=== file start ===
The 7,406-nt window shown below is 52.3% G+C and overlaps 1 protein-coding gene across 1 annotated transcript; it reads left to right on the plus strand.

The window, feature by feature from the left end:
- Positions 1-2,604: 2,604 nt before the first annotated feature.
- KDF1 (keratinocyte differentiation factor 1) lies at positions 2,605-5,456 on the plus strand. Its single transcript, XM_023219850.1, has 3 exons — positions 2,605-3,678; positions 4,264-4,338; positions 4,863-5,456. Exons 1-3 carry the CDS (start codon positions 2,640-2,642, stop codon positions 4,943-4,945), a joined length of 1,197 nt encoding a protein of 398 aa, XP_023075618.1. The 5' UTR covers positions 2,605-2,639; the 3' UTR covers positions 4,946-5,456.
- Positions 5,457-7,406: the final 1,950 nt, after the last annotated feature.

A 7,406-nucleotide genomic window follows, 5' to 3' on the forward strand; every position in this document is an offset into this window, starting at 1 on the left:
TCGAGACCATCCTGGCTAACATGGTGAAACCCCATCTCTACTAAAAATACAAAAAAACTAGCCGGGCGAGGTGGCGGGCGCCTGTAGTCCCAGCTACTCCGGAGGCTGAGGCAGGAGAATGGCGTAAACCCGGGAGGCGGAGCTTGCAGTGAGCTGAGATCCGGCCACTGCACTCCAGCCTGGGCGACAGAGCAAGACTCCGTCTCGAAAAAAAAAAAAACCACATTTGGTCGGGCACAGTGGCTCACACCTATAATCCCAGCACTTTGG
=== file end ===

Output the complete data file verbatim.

The 7,406-nt window shown below is 52.3% G+C and overlaps 1 protein-coding gene across 1 annotated transcript; it reads left to right on the plus strand.

The window, feature by feature from the left end:
- Positions 1-2,604: 2,604 nt before the first annotated feature.
- KDF1 (keratinocyte differentiation factor 1) lies at positions 2,605-5,456 on the plus strand. Its single transcript, XM_023219850.1, has 3 exons — positions 2,605-3,678; positions 4,264-4,338; positions 4,863-5,456. Exons 1-3 carry the CDS (start codon positions 2,640-2,642, stop codon positions 4,943-4,945), a joined length of 1,197 nt encoding a protein of 398 aa, XP_023075618.1. The 5' UTR covers positions 2,605-2,639; the 3' UTR covers positions 4,946-5,456.
- Positions 5,457-7,406: the final 1,950 nt, after the last annotated feature.

A 7,406-nucleotide genomic window follows, 5' to 3' on the forward strand; every position in this document is an offset into this window, starting at 1 on the left:
TCGAGACCATCCTGGCTAACATGGTGAAACCCCATCTCTACTAAAAATACAAAAAAACTAGCCGGGCGAGGTGGCGGGCGCCTGTAGTCCCAGCTACTCCGGAGGCTGAGGCAGGAGAATGGCGTAAACCCGGGAGGCGGAGCTTGCAGTGAGCTGAGATCCGGCCACTGCACTCCAGCCTGGGCGACAGAGCAAGACTCCGTCTCGAAAAAAAAAAAAACCACATTTGGTCGGGCACAGTGGCTCACACCTATAATCCCAGCACTTTGG